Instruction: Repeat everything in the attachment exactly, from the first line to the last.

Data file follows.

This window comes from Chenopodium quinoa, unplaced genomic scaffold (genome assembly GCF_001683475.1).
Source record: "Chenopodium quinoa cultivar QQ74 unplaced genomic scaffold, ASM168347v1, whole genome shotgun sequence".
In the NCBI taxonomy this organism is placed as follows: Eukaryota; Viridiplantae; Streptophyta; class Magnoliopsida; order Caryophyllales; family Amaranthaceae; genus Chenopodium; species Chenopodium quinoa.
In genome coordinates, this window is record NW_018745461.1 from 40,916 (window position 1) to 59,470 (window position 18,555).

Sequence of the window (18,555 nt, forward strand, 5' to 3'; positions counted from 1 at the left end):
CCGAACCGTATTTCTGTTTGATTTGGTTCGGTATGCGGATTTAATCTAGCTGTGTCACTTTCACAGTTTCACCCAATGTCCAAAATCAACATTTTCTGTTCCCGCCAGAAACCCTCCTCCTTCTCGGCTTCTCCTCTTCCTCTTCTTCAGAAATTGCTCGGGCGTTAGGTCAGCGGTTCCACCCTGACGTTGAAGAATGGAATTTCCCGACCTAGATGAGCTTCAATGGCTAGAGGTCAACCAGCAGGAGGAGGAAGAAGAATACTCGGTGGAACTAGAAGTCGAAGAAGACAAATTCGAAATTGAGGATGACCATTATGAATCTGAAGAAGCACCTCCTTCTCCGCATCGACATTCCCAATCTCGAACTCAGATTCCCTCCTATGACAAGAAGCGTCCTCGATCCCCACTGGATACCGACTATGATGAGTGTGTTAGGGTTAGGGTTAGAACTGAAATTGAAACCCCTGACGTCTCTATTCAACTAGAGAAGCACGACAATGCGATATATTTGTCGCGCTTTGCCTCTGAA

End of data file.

This window comes from Chenopodium quinoa, unplaced genomic scaffold (genome assembly GCF_001683475.1).
Source record: "Chenopodium quinoa cultivar QQ74 unplaced genomic scaffold, ASM168347v1, whole genome shotgun sequence".
In the NCBI taxonomy this organism is placed as follows: Eukaryota; Viridiplantae; Streptophyta; class Magnoliopsida; order Caryophyllales; family Amaranthaceae; genus Chenopodium; species Chenopodium quinoa.
In genome coordinates, this window is record NW_018745461.1 from 40,916 (window position 1) to 59,470 (window position 18,555).

Sequence of the window (18,555 nt, forward strand, 5' to 3'; positions counted from 1 at the left end):
CCGAACCGTATTTCTGTTTGATTTGGTTCGGTATGCGGATTTAATCTAGCTGTGTCACTTTCACAGTTTCACCCAATGTCCAAAATCAACATTTTCTGTTCCCGCCAGAAACCCTCCTCCTTCTCGGCTTCTCCTCTTCCTCTTCTTCAGAAATTGCTCGGGCGTTAGGTCAGCGGTTCCACCCTGACGTTGAAGAATGGAATTTCCCGACCTAGATGAGCTTCAATGGCTAGAGGTCAACCAGCAGGAGGAGGAAGAAGAATACTCGGTGGAACTAGAAGTCGAAGAAGACAAATTCGAAATTGAGGATGACCATTATGAATCTGAAGAAGCACCTCCTTCTCCGCATCGACATTCCCAATCTCGAACTCAGATTCCCTCCTATGACAAGAAGCGTCCTCGATCCCCACTGGATACCGACTATGATGAGTGTGTTAGGGTTAGGGTTAGAACTGAAATTGAAACCCCTGACGTCTCTATTCAACTAGAGAAGCACGACAATGCGATATATTTGTCGCGCTTTGCCTCTGAA